RTL_Power Frequency Display Software

Programmer MichelinoK has recently posted about another piece of RTL-SDR related software that he has just released. His latest software is called RTL_POWER Display and is a Windows program that allows you to simply use your mouse to determine the frequency of a signal within a waterfall plot that was previously produced by rtl_power.

Rtl_power is a command line program that can be used to create very wideband spectrum scans over a long period of time with an RTL-SDR. It comes with the official RTL-SDR release, but a more modern version can be downloaded from keenerds Windows builds.

RTL_POWER Display Screenshot
RTL_POWER Display Screenshot

Remote RTL_UDP: RTL-SDR Remote Control Android App

Over the past few weeks programmer MichelinoK has been working on an Android app that allows the RTL-SDR to be listened to and controlled remotely. The app is called “Remote RTL_UDP” and allows you to control the parameters such as frequency, modulation type and gain settings on a remote rtl_udp server. It also allows you to store frequencies in a database and import frequencies from a SDR# database. The server can be run on a Raspberry Pi, Linux PC or any Linux device that is capable of running rtl_fm.

The post contains a full tutorial on the set up which involves the installation of ezstream and icecast for streaming audio as well as instructions for the installation of the modified version of rtl_fm called rtl_udp which allows remote control of the parameters via udp.

Android RTL_UDP Interface
Android RTL_UDP Interface

AISRec for Android: New AIS Decoder

Back in December last year we posted about Jane feverlay’s work on his software called AISRec, which was a Windows AIS decoder for the RTL-SDR that he had developed.

AIS is an acronym for Automatic Identification System and is a system used by ships to broadcast position and vessel information. By monitoring AIS transmissions with the RTL-SDR we can build a boat radar system. We have a tutorial on this here.

Now from YouTube it looks as though Jane has developed a new Android version of AISRec which he describes as a high performance dual-channel AIS receiver for use with a single RTL-SDR dongle. The features of AISRec include:

1. Functions include AIS and GPS NMEA I/O, from/to USB devices and serial ports (special android devices with serial ports).
2. It supports TCP server and UDP forwarding jointly or independently for AIS and GPS.
3. It supports steaming in WIFI in AP or station modes and Ethernet.
4. It supports auto run on boot for especially rooted devices.

He also writes that AISRec also has companion implementations for Windows desktop and metro, Linux on Raspberry Pi 2 and the Radxa pro.

Unfortunately, at the moment there does not seem to be a link available to download the software and the video may only be a preview. The video does link to his Taobao shop at http://shop114459024.taobao.com/ (in Chinese use Google Translate), which is where he might release the software when it is ready.

Sigimira Decoder now supports the RTL-SDR Directly

Sigmira is a popular free Windows software program which supports decoding of radio modes such as PSK31, RTTY, CW, STANAG 4285, Japanese Slot Machine, FSK, HFDL and M141 as well as standard modes such as NFM, AM, USB and LSB.

Previously Sigmira could be used with the RTL-SDR by piping audio into it from another program such as SDR#. In the latest version that was just released Sigmira now directly supports connecting to the RTL-SDR, allowing for a spectrographic display and point and click tuning. Sigmira also now includes a database with frequencies of over 2000 known signals.

Screenshot of the Sigmira decoding software which now supports the RTL-SDR directly.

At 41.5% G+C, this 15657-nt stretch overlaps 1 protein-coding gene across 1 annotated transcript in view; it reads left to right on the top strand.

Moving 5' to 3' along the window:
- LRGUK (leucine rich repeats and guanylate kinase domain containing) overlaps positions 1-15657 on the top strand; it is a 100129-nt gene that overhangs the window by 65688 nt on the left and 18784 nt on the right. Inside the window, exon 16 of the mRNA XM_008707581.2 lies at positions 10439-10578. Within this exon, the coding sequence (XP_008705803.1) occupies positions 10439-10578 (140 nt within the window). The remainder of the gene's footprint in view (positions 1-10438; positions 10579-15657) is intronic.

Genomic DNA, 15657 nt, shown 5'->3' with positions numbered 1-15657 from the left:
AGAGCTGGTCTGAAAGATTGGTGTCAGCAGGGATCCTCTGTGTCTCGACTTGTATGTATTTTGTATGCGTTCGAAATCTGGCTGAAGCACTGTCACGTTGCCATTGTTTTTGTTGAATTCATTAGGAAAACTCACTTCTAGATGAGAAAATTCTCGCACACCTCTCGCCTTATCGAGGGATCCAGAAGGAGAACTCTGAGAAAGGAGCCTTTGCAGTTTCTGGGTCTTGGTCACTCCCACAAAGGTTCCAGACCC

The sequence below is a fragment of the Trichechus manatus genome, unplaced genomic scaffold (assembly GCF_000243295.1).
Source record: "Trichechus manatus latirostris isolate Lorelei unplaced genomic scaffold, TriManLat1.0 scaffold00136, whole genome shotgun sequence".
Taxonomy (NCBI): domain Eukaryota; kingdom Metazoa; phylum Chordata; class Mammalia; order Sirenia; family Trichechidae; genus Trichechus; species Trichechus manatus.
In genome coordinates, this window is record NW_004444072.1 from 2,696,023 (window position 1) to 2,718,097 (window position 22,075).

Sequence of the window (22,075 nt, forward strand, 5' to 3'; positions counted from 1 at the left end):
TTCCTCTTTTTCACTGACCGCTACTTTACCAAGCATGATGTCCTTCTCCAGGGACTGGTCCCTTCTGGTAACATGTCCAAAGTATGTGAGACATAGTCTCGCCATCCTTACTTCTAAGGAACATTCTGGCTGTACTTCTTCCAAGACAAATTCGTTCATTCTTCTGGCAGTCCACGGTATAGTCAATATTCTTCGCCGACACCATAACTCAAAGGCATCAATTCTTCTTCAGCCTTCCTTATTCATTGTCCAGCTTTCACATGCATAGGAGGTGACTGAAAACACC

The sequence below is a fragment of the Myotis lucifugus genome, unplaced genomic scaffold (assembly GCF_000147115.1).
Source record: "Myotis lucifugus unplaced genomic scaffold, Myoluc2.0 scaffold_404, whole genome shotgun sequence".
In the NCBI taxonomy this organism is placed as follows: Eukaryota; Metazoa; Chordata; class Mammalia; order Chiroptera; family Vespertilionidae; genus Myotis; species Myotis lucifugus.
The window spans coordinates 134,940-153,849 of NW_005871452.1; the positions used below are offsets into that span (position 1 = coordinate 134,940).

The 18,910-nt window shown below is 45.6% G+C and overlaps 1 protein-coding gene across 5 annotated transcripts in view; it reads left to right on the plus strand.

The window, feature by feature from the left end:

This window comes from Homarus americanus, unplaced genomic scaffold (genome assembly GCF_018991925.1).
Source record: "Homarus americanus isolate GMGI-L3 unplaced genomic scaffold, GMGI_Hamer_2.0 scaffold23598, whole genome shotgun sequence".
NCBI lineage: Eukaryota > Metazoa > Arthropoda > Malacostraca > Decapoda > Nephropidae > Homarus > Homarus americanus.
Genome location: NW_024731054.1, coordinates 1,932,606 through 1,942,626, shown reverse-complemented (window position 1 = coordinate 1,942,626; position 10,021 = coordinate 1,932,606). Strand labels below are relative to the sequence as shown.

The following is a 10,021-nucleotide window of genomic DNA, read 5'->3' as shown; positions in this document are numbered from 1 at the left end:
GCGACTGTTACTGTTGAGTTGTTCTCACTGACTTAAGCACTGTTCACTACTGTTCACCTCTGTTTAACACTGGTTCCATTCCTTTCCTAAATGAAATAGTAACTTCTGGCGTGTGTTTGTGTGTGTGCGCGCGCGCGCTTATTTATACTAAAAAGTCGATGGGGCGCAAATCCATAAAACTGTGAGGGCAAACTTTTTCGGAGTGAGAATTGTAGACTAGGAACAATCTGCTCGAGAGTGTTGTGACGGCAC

Screenshot of the Sigmira decoding software which now supports the RTL-SDR directly.
Sigmira Signal Database
Sigmira Signal Database.

dump978: UAT Decoder for the RTL-SDR + FlightAware App now supports UAT

In most of the world aircraft use the ADS-B standard for location tracking which transmits at a frequency of 1090 MHz. However, in the USA there is the option for aircraft to instead use the Universal Access Transceiver (UAT) protocol which transmits at 978 MHz.

UAT has some extra features for pilots compared to ADS-B. In addition to location information UAT provides a Traffic Information Service (TIS/B) which allows pilots to see what ground control sees on their traditional RADAR system. It also provides a Flight Information Service-Broadcast (FIS/B) which includes weather and other information. It seems that most small aircraft in the USA prefer to use the UAT system due to it’s lower cost and additional features. 

A few months ago an experimental version of dump978 MHz was released which is what we believe to be the first working UAT decoder for the RTL-SDR. It’s still in experimental development, however the FlightAware team have already referenced it for developing their Android ADS-B app which we posted about a few days ago. Because of the work done with dump978, the beta version of the FlightAware Android app has recently been updated and can now support UAT decoding. To download the beta version with UAT you may need to sign up to their public beta. More information about the beta can be found on their Google+ beta testing community page.

FlightAware ADS-B App which now supports UAT decoding.
FlightAware ADS-B App which now supports UAT decoding.

ADSBox: New ADS-B Decoding Software for Linux

Recently Roman, a programmer and reader of RTL-SDR.com wrote in to let us know about his ADSBox software which is a free opensource Linux based ADS-B decoder (page in Russian, use Google Translate) with several interesting features. ADSBox contains a decoder and a nice web interface which allows you to view flight information in a table or in Google maps, or even through a Google Earth interface. The software also automatically loads up a photo of an aircraft if you click on it in the map. Roman has actually been working on ADSBox since 2011 and seems to have recently added RTL-SDR support.

The software can be compiled on a PC with gcc, or on an embedded ARM device with arm-linux-gcc. We gave the software a quick test on an Ubuntu PC and found that it worked as expected. Install instructions are on the page linked above, but just in case here are our notes on compiling the software.

  1. Download and extract the latest version from the bottom of the page into a folder called adsbox on your Linux system. (Latest version at the time of writing: adsbox-20150409.tar.gz. Note that the Google translated download link did not work for us, use the original untranslated link if you need to)